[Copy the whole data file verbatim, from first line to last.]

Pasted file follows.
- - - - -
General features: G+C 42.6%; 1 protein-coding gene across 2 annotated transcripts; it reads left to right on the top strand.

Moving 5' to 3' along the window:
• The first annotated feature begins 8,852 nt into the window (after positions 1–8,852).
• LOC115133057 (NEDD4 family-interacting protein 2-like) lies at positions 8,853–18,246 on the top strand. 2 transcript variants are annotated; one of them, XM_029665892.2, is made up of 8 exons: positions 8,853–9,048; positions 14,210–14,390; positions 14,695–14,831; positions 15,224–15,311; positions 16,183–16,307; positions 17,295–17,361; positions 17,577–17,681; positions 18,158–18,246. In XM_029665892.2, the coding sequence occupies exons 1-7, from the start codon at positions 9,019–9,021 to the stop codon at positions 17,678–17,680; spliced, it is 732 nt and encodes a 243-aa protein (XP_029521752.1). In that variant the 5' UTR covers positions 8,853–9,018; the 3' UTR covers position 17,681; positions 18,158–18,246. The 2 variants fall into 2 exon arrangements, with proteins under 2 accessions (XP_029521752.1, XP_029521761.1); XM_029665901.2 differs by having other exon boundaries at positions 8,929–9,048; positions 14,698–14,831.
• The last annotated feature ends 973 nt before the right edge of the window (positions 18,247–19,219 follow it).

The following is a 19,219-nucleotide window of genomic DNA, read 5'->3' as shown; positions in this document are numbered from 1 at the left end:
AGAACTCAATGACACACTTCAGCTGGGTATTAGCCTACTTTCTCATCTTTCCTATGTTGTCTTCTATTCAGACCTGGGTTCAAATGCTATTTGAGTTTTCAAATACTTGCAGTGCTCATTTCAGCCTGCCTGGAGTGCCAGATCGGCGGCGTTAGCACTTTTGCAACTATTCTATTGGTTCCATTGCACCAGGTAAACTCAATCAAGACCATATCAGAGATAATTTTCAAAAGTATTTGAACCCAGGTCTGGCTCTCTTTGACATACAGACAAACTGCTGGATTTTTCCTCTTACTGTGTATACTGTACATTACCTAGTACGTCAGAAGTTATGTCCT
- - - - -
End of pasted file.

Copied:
General features: G+C 42.6%; 1 protein-coding gene across 2 annotated transcripts; it reads left to right on the top strand.

Moving 5' to 3' along the window:
• The first annotated feature begins 8,852 nt into the window (after positions 1–8,852).
• LOC115133057 (NEDD4 family-interacting protein 2-like) lies at positions 8,853–18,246 on the top strand. 2 transcript variants are annotated; one of them, XM_029665892.2, is made up of 8 exons: positions 8,853–9,048; positions 14,210–14,390; positions 14,695–14,831; positions 15,224–15,311; positions 16,183–16,307; positions 17,295–17,361; positions 17,577–17,681; positions 18,158–18,246. In XM_029665892.2, the coding sequence occupies exons 1-7, from the start codon at positions 9,019–9,021 to the stop codon at positions 17,678–17,680; spliced, it is 732 nt and encodes a 243-aa protein (XP_029521752.1). In that variant the 5' UTR covers positions 8,853–9,018; the 3' UTR covers position 17,681; positions 18,158–18,246. The 2 variants fall into 2 exon arrangements, with proteins under 2 accessions (XP_029521752.1, XP_029521761.1); XM_029665901.2 differs by having other exon boundaries at positions 8,929–9,048; positions 14,698–14,831.
• The last annotated feature ends 973 nt before the right edge of the window (positions 18,247–19,219 follow it).

The following is a 19,219-nucleotide window of genomic DNA, read 5'->3' as shown; positions in this document are numbered from 1 at the left end:
AGAACTCAATGACACACTTCAGCTGGGTATTAGCCTACTTTCTCATCTTTCCTATGTTGTCTTCTATTCAGACCTGGGTTCAAATGCTATTTGAGTTTTCAAATACTTGCAGTGCTCATTTCAGCCTGCCTGGAGTGCCAGATCGGCGGCGTTAGCACTTTTGCAACTATTCTATTGGTTCCATTGCACCAGGTAAACTCAATCAAGACCATATCAGAGATAATTTTCAAAAGTATTTGAACCCAGGTCTGGCTCTCTTTGACATACAGACAAACTGCTGGATTTTTCCTCTTACTGTGTATACTGTACATTACCTAGTACGTCAGAAGTTATGTCCT